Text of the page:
Love it or hate it, Call of Duty is the shooter of the masses, yet its affair with modern warfare has waned, and looks to the near future for benefits.

Since 2007, Call of Duty’s mass appeal was down to its addictive multiplayer and shooting mechanics. The game truly championed different time eras during their popularity and eventually made the switch when needed to.

WWII console games were undoubtedly synonymous with Call of Duty. The modern war era had also the same phenomena and cemented COD’s place as the go-to shooter for mainstream gamers. While other games try imitating Call of Duty’s lead, but end up playing catch up. However, sales have been decreasing year-on-year for the juggernaut franchise.

Some analysts claim Activision’s shooter has peaked and won’t likely reprise past sale figures. The current generation of consoles is the perfect time to introduce the near future setting in the renowned shooter. The futuristic setting leaves behind an 8-year drudge of modern combat, which could reinvigorate Call of Duty.

Modern warfare shooter games had some the highest gun licensing activity in the history of the industry. In fact, some developers went out of their way to avoid royalty fees through arduous legal hoops.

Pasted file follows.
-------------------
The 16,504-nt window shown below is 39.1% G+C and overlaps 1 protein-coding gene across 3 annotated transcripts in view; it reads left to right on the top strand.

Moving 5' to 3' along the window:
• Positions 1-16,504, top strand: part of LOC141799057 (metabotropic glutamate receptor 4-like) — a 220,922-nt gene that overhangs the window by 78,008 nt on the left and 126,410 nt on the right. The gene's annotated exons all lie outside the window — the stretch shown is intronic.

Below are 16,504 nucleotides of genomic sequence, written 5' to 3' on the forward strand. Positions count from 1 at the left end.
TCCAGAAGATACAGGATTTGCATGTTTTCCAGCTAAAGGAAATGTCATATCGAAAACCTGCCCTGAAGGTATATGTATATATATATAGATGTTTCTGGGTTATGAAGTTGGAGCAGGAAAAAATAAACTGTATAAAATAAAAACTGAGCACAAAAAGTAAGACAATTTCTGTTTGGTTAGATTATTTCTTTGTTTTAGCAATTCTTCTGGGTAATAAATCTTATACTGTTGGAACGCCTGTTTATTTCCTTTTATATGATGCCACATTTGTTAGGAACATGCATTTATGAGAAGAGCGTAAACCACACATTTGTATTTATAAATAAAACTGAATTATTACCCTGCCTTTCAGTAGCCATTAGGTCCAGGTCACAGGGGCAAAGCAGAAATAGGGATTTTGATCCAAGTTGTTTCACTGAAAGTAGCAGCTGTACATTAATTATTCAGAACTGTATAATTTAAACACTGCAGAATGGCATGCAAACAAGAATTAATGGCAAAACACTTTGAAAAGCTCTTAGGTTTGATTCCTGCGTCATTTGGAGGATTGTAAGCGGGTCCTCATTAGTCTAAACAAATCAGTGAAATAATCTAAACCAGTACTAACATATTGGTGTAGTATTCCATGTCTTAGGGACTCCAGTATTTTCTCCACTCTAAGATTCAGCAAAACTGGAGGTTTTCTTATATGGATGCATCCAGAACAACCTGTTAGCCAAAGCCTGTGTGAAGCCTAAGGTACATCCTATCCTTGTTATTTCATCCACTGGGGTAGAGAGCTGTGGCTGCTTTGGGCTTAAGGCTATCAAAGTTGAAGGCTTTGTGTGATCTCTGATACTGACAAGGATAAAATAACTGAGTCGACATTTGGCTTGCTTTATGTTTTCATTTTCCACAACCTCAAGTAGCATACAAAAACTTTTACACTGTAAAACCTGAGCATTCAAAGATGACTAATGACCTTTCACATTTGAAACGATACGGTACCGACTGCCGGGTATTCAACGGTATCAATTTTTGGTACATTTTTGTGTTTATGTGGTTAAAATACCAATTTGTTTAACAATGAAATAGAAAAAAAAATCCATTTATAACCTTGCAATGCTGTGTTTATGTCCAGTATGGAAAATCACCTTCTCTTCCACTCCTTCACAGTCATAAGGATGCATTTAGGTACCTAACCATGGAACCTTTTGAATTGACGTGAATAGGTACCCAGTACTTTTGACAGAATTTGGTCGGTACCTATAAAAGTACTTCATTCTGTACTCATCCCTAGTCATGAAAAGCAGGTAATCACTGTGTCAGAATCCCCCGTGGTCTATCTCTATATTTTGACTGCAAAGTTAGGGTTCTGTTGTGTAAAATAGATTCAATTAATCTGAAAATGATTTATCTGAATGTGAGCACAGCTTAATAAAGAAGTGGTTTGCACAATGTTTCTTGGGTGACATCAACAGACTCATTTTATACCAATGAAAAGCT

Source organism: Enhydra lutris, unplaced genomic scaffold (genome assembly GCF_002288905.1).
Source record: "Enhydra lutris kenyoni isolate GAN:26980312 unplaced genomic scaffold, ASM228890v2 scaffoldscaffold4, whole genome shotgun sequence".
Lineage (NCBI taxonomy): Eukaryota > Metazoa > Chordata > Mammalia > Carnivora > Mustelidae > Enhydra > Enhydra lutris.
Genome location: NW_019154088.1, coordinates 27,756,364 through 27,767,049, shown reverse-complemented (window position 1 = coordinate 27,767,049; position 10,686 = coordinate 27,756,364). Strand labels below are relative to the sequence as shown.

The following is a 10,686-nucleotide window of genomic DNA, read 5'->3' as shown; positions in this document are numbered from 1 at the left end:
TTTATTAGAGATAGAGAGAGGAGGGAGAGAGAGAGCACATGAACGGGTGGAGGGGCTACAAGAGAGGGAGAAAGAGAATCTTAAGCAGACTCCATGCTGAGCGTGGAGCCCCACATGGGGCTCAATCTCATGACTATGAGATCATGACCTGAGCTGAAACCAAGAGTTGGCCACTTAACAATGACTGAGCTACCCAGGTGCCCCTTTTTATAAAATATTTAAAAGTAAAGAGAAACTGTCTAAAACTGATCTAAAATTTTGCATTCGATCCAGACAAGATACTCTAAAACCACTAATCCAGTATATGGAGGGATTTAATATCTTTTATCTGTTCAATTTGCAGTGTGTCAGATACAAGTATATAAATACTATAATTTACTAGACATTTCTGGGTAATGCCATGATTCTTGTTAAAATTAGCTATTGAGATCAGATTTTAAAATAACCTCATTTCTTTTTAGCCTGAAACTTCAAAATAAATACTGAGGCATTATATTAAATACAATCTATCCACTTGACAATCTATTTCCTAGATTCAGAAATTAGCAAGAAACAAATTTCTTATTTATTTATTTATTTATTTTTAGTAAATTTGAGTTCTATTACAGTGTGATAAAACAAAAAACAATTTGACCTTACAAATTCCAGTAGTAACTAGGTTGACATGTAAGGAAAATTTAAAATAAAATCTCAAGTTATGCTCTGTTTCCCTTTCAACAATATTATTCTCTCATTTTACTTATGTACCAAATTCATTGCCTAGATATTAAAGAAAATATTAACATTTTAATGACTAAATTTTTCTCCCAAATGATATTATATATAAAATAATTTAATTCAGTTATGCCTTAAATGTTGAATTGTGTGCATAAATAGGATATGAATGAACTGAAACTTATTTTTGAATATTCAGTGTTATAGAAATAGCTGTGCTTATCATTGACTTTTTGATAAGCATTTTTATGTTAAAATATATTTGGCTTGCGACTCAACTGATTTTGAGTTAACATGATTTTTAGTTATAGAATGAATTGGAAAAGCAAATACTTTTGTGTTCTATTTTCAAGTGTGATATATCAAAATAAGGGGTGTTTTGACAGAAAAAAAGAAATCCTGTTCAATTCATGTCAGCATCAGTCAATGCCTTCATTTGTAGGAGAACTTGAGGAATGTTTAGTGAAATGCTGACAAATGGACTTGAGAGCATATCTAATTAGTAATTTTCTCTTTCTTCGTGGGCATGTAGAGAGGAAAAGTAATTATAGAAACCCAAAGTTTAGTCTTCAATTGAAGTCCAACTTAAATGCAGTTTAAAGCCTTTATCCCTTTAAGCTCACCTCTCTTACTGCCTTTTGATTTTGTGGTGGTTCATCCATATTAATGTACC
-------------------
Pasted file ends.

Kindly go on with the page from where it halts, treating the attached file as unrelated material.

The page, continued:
Royalties can be either a negotiable one-time payment or a percentage of sales, usually between 5-10%. The near future setting provides the means to avoid paying fees. Real weapon models can referenced, but not licensed, through a “could be real someday” futuristic backdrop, while not compromising “enhanced authenticity” for a game.

By avoiding gun-licensing royalties, these funds can be reinvested towards other areas that could create mass appeal, such as hiring Kevin Spacey in Advanced Warfare. This trend continues in Blacks Ops 3 as well. The near future setting allows introducing new mechanics never witnessed before in the franchise.

Cybernetic traversal provided a fresh coat of paint, though Xbox owners got a taste of that well before with Titanfall. The time setting also opens up flexibility in the franchise’s storyline that can carry it forward for some time, even though most players prefer playing multiplayer first.

Many fans complain that gameplay mechanics are stagnate and take the backseat. Although Black Ops III is still running on a dated engine, one of its developer would argue otherwise.

All in all, Call of Duty’s near future setting will likely popularize the period this generation. It also redirect funds away from royalties and towards new ways to engage players and provides the backdrop to introduce new mechanics. Last but not least, the futuristic era provides creative space for expanding horizons for the franchise’s future.